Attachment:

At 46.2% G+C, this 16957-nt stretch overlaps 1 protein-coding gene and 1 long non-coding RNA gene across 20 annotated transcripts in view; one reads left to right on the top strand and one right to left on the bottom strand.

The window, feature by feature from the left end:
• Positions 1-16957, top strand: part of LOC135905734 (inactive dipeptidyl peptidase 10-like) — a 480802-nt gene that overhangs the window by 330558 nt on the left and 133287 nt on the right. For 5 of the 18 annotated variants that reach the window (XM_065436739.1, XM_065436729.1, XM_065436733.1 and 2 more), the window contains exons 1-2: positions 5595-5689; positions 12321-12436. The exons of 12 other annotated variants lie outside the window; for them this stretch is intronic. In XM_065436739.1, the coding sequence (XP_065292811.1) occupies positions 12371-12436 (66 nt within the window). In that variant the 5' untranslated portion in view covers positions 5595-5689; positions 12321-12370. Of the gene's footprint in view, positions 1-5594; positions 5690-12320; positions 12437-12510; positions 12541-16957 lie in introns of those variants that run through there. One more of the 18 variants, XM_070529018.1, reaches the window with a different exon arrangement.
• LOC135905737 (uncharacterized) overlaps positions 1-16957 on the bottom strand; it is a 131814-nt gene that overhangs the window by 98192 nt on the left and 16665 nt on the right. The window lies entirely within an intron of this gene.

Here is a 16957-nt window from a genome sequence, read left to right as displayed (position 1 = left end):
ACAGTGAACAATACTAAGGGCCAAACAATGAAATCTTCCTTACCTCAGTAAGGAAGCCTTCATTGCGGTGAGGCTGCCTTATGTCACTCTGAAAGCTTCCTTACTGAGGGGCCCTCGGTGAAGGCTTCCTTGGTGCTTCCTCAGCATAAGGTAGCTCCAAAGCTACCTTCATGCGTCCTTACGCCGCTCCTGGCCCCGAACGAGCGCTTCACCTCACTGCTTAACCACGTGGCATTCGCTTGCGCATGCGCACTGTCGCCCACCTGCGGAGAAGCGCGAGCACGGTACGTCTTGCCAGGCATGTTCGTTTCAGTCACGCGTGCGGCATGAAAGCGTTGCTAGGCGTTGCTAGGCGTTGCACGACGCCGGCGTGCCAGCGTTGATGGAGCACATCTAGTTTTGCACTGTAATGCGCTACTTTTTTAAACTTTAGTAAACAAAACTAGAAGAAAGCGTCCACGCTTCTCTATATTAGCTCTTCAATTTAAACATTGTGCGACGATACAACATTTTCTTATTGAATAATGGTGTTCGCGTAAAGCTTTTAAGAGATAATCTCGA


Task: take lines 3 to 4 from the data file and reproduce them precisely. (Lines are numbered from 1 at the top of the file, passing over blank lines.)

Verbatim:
• Positions 1-16957, top strand: part of LOC135905734 (inactive dipeptidyl peptidase 10-like) — a 480802-nt gene that overhangs the window by 330558 nt on the left and 133287 nt on the right. For 5 of the 18 annotated variants that reach the window (XM_065436739.1, XM_065436729.1, XM_065436733.1 and 2 more), the window contains exons 1-2: positions 5595-5689; positions 12321-12436. The exons of 12 other annotated variants lie outside the window; for them this stretch is intronic. In XM_065436739.1, the coding sequence (XP_065292811.1) occupies positions 12371-12436 (66 nt within the window). In that variant the 5' untranslated portion in view covers positions 5595-5689; positions 12321-12370. Of the gene's footprint in view, positions 1-5594; positions 5690-12320; positions 12437-12510; positions 12541-16957 lie in introns of those variants that run through there. One more of the 18 variants, XM_070529018.1, reaches the window with a different exon arrangement.
• LOC135905737 (uncharacterized) overlaps positions 1-16957 on the bottom strand; it is a 131814-nt gene that overhangs the window by 98192 nt on the left and 16665 nt on the right. The window lies entirely within an intron of this gene.